Among people, speech and other behaviors may have played roles along with weaponry in impressing other males and enchanting females. It is “very reasonable to assume that, as humans evolved and our culture became more complex, skills in tool making or other cultural behaviors took over from anatomical traits as ‘markers’ of a male’s competitive skill,” Dr. Seyfarth said.
Onthophagus lanista with evolutionary adaptation of a huge horn
to fight off sexual competitors. Photo:  Eric Greene

But there is less reason to think that human weapons became less destructive as they grew more elaborate, as Dr. Emlen argues is the case with animal weaponry. Occasionally a new weapon has seemed too terrible for general use, like the crossbow, which the church ruled could be deployed only against Saracens and not against fellow Christians. But the restraints would soon disappear as the weapon grew familiar, and only in the modern age, with the advent of chemical, biological and nuclear arsenals, have people produced weapons they seriously hesitate to use.

“We have not reduced the lethality of our weapons, even though we do in fact bluster and use them for display as other animals do,” Dr. Vermeij said.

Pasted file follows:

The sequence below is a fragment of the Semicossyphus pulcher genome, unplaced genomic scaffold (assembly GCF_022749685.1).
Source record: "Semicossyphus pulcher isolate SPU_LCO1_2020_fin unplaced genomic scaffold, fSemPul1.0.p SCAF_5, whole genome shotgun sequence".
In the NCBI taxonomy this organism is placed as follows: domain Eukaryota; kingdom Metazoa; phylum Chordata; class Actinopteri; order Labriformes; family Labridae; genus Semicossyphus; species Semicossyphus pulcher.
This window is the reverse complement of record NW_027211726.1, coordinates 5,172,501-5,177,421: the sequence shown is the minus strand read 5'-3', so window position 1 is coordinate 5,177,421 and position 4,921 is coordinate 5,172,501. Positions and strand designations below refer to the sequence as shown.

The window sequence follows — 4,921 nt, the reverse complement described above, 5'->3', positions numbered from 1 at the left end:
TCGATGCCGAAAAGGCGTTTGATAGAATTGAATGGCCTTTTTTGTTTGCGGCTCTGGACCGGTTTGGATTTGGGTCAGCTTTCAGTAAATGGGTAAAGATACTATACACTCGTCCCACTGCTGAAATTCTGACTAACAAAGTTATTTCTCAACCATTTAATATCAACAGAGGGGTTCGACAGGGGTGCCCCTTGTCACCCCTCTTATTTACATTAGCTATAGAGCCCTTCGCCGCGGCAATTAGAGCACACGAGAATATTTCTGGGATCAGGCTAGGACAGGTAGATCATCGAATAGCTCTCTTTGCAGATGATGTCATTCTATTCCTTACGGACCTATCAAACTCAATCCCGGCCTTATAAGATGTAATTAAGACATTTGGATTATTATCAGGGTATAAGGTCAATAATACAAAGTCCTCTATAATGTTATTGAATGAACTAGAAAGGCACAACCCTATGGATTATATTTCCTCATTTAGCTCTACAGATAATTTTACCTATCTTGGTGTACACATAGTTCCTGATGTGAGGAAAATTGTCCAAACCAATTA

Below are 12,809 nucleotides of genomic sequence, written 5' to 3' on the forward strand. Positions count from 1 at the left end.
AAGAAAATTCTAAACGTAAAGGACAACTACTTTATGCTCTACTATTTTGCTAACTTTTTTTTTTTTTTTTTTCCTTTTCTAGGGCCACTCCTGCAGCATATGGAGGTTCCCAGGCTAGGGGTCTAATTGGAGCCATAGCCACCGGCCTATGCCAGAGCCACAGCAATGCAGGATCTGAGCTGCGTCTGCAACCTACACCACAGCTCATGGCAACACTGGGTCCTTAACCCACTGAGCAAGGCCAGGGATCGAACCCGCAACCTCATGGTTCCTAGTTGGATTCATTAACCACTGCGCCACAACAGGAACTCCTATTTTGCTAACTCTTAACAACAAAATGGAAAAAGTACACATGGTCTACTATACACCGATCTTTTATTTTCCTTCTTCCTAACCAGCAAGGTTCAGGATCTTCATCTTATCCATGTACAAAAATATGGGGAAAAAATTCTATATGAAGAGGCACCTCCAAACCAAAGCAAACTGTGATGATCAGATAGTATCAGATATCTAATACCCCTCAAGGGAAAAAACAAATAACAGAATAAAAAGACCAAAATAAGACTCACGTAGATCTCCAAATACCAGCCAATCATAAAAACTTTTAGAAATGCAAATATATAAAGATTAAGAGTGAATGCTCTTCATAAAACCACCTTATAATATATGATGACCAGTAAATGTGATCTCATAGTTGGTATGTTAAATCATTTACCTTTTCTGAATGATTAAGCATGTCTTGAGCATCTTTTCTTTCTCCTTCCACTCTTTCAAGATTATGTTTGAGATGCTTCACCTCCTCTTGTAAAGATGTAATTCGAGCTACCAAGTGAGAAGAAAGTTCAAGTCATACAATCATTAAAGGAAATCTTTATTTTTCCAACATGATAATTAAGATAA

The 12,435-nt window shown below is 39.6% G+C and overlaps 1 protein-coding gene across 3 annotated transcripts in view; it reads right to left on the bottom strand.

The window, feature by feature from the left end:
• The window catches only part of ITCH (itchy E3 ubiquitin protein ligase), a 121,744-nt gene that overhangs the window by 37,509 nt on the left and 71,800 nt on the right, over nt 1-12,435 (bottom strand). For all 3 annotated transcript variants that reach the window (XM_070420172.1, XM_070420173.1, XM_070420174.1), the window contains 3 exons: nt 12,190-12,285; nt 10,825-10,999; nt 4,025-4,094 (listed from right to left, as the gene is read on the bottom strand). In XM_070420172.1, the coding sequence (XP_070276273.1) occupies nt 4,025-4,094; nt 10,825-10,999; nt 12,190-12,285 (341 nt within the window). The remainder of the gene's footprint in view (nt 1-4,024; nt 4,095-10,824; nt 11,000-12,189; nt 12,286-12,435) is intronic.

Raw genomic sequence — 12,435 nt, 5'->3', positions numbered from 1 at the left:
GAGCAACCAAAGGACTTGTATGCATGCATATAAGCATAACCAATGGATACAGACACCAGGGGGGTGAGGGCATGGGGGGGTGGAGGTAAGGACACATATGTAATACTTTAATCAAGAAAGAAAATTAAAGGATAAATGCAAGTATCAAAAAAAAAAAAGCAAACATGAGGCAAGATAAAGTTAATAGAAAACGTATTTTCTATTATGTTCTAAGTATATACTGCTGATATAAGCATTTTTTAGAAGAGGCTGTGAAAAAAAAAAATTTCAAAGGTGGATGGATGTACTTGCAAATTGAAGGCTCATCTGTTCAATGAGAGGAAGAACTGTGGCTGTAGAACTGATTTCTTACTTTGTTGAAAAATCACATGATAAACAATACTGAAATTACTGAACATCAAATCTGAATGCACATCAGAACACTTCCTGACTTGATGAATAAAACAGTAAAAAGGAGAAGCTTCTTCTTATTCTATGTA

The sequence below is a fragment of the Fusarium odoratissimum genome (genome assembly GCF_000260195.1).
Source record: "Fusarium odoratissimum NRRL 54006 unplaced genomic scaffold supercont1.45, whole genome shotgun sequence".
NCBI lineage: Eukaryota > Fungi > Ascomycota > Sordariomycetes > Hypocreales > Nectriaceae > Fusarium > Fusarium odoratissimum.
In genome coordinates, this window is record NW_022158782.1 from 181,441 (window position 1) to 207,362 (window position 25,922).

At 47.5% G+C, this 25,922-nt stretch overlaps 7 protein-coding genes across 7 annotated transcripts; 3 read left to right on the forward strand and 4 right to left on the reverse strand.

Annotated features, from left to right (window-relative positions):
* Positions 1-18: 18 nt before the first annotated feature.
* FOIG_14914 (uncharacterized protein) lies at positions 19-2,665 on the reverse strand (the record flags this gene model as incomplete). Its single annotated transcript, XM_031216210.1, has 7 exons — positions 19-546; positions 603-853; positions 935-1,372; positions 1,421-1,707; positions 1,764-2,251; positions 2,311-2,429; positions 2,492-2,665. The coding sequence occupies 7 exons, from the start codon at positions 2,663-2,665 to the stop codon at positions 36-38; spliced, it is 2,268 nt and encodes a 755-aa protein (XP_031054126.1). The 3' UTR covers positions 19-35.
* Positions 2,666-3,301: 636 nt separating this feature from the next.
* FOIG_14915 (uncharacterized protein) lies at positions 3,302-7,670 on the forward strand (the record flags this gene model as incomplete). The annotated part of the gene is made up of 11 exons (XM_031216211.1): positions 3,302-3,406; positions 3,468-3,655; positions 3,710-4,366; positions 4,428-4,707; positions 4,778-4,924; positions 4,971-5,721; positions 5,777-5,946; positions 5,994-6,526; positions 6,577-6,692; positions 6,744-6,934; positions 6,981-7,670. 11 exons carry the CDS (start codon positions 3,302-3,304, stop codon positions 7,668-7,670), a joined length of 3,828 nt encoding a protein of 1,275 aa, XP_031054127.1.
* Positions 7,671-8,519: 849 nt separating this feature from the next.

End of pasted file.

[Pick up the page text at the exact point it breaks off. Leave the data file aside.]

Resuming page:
Dr. Emlen’s interest is not in how his evolutionary rules of weaponry might apply to people, but in why weaponry among animals is so diverse, from the gigantic horns of the rhinoceros beetle to the macelike tail of the ankylosaur and the saws on sawfish. His answer is that a variety of evolutionary processes drive the evolution of weapons, from competition between males to display functions and the general rapidity of sexual selection. The moral of the tale, at least for animals, is that a weevil that starts an arms race may end up with descendants armed like a rhinoceros beetle.
Trypoxylus (Allomyrina) dichotomus

Parts of this post were originally published on March 24, 2009 by Nicholas Wade, The New York Times. 

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TRAINING BLOCK 1

Reps: 8-15 each exercise
1. Quad Mill Eccentric Squats
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TRAINING BLOCK 2

Reps: 8-15 each exercise
1. Skorcher Hip Thrusts
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3. Prowler Pulls*
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4. Board Drop Pushups
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*Perform 30 reps on each leg